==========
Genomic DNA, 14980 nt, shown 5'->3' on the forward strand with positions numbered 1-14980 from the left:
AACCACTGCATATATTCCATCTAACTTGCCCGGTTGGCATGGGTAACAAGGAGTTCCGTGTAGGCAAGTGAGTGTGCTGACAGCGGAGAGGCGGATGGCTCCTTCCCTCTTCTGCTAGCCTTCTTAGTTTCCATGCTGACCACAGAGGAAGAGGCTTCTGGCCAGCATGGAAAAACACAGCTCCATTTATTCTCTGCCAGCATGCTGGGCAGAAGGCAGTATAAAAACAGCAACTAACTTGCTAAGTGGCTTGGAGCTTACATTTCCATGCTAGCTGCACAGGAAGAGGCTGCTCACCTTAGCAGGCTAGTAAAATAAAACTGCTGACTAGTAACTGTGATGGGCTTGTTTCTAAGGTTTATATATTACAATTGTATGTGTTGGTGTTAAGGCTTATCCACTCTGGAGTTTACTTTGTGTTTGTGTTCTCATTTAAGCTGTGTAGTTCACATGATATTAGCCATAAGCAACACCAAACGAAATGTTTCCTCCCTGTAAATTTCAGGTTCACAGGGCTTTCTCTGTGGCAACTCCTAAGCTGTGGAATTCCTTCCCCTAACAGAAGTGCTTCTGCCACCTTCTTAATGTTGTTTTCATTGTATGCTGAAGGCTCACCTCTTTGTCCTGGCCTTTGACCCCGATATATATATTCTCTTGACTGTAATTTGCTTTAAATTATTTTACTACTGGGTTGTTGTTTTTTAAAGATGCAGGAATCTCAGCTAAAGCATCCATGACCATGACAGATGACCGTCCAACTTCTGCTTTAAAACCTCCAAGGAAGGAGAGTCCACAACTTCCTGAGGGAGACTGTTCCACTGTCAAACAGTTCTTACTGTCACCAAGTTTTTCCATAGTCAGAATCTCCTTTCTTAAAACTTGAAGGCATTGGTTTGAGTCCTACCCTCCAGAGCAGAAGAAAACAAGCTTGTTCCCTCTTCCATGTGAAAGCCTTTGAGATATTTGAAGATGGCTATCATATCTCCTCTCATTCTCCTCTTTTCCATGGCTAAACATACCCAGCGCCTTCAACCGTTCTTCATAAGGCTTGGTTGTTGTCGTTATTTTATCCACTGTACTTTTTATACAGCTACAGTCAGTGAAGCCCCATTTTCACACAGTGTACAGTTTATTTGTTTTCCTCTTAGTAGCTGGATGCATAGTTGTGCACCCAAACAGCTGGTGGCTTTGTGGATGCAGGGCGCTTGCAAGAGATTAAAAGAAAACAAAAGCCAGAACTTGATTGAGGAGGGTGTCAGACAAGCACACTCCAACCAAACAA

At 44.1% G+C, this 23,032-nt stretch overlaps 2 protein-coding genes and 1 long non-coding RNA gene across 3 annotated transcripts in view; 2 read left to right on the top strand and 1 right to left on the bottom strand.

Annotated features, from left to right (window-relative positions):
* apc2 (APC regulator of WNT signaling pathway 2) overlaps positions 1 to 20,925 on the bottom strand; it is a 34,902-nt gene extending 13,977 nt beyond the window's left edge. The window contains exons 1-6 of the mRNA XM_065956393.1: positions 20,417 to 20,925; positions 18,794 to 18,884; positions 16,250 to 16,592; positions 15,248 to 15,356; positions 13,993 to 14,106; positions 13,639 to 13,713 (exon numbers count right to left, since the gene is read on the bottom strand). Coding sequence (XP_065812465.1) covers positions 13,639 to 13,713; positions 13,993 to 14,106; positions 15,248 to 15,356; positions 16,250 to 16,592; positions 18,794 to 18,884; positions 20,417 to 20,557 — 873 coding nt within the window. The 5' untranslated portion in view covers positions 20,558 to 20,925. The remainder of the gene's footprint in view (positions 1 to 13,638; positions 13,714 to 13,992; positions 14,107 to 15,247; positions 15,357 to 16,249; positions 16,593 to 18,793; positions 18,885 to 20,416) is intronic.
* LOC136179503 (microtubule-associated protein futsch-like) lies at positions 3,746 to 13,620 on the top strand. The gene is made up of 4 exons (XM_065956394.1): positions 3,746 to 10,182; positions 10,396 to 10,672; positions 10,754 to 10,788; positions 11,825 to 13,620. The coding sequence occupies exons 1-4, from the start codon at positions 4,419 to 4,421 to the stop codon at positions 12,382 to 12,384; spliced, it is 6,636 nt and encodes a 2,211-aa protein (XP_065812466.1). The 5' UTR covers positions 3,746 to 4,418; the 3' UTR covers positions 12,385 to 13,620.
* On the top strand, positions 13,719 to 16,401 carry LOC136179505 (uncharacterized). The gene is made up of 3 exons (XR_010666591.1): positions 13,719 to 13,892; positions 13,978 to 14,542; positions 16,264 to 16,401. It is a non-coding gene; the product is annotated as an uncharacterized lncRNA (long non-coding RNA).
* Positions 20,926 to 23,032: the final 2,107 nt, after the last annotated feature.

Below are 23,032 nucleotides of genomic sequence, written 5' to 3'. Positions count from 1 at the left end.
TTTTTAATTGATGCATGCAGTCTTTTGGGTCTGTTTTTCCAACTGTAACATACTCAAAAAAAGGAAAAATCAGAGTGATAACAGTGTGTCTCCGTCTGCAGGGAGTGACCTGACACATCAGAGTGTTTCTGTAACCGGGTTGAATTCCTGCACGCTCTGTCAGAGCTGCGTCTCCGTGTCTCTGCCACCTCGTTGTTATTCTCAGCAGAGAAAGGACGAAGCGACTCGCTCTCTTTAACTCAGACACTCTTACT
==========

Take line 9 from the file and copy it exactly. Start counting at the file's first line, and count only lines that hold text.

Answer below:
Below are 23,032 nucleotides of genomic sequence, written 5' to 3'. Positions count from 1 at the left end.